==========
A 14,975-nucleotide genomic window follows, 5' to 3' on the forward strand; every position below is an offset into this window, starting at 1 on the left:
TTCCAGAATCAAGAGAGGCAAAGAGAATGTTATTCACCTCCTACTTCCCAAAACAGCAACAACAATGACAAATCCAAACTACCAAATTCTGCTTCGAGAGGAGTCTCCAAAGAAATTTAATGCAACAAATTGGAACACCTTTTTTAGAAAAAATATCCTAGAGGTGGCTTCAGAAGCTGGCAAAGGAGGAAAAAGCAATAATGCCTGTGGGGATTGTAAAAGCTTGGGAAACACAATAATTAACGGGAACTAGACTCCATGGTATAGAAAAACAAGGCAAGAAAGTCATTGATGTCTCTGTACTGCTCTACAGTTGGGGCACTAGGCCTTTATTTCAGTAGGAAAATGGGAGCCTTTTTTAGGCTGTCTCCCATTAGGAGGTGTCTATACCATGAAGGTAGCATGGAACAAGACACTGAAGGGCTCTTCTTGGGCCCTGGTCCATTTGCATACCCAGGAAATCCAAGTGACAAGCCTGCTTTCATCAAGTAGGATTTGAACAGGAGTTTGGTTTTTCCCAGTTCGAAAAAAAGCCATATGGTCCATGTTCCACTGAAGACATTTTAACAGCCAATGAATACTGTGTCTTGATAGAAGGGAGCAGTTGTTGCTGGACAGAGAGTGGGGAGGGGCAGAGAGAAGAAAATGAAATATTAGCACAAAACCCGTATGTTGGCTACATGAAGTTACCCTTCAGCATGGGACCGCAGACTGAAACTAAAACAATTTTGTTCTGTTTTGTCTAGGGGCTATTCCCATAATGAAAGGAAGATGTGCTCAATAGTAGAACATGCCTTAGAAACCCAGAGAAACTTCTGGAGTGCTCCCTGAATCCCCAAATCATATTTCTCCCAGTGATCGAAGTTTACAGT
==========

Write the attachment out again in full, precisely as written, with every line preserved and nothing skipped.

A 14,975-nucleotide genomic window follows, 5' to 3' on the forward strand; every position below is an offset into this window, starting at 1 on the left:
TTCCAGAATCAAGAGAGGCAAAGAGAATGTTATTCACCTCCTACTTCCCAAAACAGCAACAACAATGACAAATCCAAACTACCAAATTCTGCTTCGAGAGGAGTCTCCAAAGAAATTTAATGCAACAAATTGGAACACCTTTTTTAGAAAAAATATCCTAGAGGTGGCTTCAGAAGCTGGCAAAGGAGGAAAAAGCAATAATGCCTGTGGGGATTGTAAAAGCTTGGGAAACACAATAATTAACGGGAACTAGACTCCATGGTATAGAAAAACAAGGCAAGAAAGTCATTGATGTCTCTGTACTGCTCTACAGTTGGGGCACTAGGCCTTTATTTCAGTAGGAAAATGGGAGCCTTTTTTAGGCTGTCTCCCATTAGGAGGTGTCTATACCATGAAGGTAGCATGGAACAAGACACTGAAGGGCTCTTCTTGGGCCCTGGTCCATTTGCATACCCAGGAAATCCAAGTGACAAGCCTGCTTTCATCAAGTAGGATTTGAACAGGAGTTTGGTTTTTCCCAGTTCGAAAAAAAGCCATATGGTCCATGTTCCACTGAAGACATTTTAACAGCCAATGAATACTGTGTCTTGATAGAAGGGAGCAGTTGTTGCTGGACAGAGAGTGGGGAGGGGCAGAGAGAAGAAAATGAAATATTAGCACAAAACCCGTATGTTGGCTACATGAAGTTACCCTTCAGCATGGGACCGCAGACTGAAACTAAAACAATTTTGTTCTGTTTTGTCTAGGGGCTATTCCCATAATGAAAGGAAGATGTGCTCAATAGTAGAACATGCCTTAGAAACCCAGAGAAACTTCTGGAGTGCTCCCTGAATCCCCAAATCATATTTCTCCCAGTGATCGAAGTTTACAGT